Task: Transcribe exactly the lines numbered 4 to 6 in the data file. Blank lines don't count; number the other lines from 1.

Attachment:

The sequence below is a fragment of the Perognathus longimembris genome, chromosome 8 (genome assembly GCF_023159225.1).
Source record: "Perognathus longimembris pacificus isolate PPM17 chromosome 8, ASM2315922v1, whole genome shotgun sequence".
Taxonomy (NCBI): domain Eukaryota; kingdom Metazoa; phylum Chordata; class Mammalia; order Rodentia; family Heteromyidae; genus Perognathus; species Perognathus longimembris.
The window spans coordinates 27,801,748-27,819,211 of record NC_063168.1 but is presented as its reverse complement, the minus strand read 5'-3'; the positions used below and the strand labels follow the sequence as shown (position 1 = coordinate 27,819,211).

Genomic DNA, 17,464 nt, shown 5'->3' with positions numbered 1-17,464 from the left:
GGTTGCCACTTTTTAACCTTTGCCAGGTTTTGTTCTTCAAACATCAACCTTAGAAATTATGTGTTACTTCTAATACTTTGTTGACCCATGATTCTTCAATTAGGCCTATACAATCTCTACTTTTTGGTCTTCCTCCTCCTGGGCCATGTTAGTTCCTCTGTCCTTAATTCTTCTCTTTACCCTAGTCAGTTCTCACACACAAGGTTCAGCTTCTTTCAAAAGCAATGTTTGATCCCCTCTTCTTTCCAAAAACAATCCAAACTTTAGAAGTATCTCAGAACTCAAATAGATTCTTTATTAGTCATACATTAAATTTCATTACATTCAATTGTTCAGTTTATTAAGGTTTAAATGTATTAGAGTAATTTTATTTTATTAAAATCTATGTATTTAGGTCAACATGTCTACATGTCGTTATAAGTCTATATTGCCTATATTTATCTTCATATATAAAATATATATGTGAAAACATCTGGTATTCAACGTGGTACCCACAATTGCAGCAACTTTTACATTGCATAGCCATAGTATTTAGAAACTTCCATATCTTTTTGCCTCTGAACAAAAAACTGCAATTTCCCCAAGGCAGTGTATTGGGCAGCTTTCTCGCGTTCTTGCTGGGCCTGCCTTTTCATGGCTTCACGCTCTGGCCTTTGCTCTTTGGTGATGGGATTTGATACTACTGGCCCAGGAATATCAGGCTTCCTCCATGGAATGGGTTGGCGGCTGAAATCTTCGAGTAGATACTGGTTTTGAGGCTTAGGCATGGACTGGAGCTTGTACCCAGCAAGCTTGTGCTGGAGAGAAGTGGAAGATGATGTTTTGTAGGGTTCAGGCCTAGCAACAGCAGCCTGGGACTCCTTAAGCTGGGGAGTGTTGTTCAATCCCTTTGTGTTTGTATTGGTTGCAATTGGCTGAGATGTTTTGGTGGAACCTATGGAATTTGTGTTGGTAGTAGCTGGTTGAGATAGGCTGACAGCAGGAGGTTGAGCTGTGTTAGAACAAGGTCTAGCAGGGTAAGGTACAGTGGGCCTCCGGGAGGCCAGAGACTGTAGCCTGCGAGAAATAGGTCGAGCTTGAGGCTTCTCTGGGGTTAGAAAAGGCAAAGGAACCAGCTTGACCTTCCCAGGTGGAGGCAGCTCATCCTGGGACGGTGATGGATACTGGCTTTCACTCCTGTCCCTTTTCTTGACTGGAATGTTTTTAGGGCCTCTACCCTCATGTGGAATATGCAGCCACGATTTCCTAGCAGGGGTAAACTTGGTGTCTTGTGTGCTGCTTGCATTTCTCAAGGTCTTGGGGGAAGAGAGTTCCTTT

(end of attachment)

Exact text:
The window spans coordinates 27,801,748-27,819,211 of record NC_063168.1 but is presented as its reverse complement, the minus strand read 5'-3'; the positions used below and the strand labels follow the sequence as shown (position 1 = coordinate 27,819,211).

Genomic DNA, 17,464 nt, shown 5'->3' with positions numbered 1-17,464 from the left:
GGTTGCCACTTTTTAACCTTTGCCAGGTTTTGTTCTTCAAACATCAACCTTAGAAATTATGTGTTACTTCTAATACTTTGTTGACCCATGATTCTTCAATTAGGCCTATACAATCTCTACTTTTTGGTCTTCCTCCTCCTGGGCCATGTTAGTTCCTCTGTCCTTAATTCTTCTCTTTACCCTAGTCAGTTCTCACACACAAGGTTCAGCTTCTTTCAAAAGCAATGTTTGATCCCCTCTTCTTTCCAAAAACAATCCAAACTTTAGAAGTATCTCAGAACTCAAATAGATTCTTTATTAGTCATACATTAAATTTCATTACATTCAATTGTTCAGTTTATTAAGGTTTAAATGTATTAGAGTAATTTTATTTTATTAAAATCTATGTATTTAGGTCAACATGTCTACATGTCGTTATAAGTCTATATTGCCTATATTTATCTTCATATATAAAATATATATGTGAAAACATCTGGTATTCAACGTGGTACCCACAATTGCAGCAACTTTTACATTGCATAGCCATAGTATTTAGAAACTTCCATATCTTTTTGCCTCTGAACAAAAAACTGCAATTTCCCCAAGGCAGTGTATTGGGCAGCTTTCTCGCGTTCTTGCTGGGCCTGCCTTTTCATGGCTTCACGCTCTGGCCTTTGCTCTTTGGTGATGGGATTTGATACTACTGGCCCAGGAATATCAGGCTTCCTCCATGGAATGGGTTGGCGGCTGAAATCTTCGAGTAGATACTGGTTTTGAGGCTTAGGCATGGACTGGAGCTTGTACCCAGCAAGCTTGTGCTGGAGAGAAGTGGAAGATGATGTTTTGTAGGGTTCAGGCCTAGCAACAGCAGCCTGGGACTCCTTAAGCTGGGGAGTGTTGTTCAATCCCTTTGTGTTTGTATTGGTTGCAATTGGCTGAGATGTTTTGGTGGAACCTATGGAATTTGTGTTGGTAGTAGCTGGTTGAGATAGGCTGACAGCAGGAGGTTGAGCTGTGTTAGAACAAGGTCTAGCAGGGTAAGGTACAGTGGGCCTCCGGGAGGCCAGAGACTGTAGCCTGCGAGAAATAGGTCGAGCTTGAGGCTTCTCTGGGGTTAGAAAAGGCAAAGGAACCAGCTTGACCTTCCCAGGTGGAGGCAGCTCATCCTGGGACGGTGATGGATACTGGCTTTCACTCCTGTCCCTTTTCTTGACTGGAATGTTTTTAGGGCCTCTACCCTCATGTGGAATATGCAGCCACGATTTCCTAGCAGGGGTAAACTTGGTGTCTTGTGTGCTGCTTGCATTTCTCAAGGTCTTGGGGGAAGAGAGTTCCTTT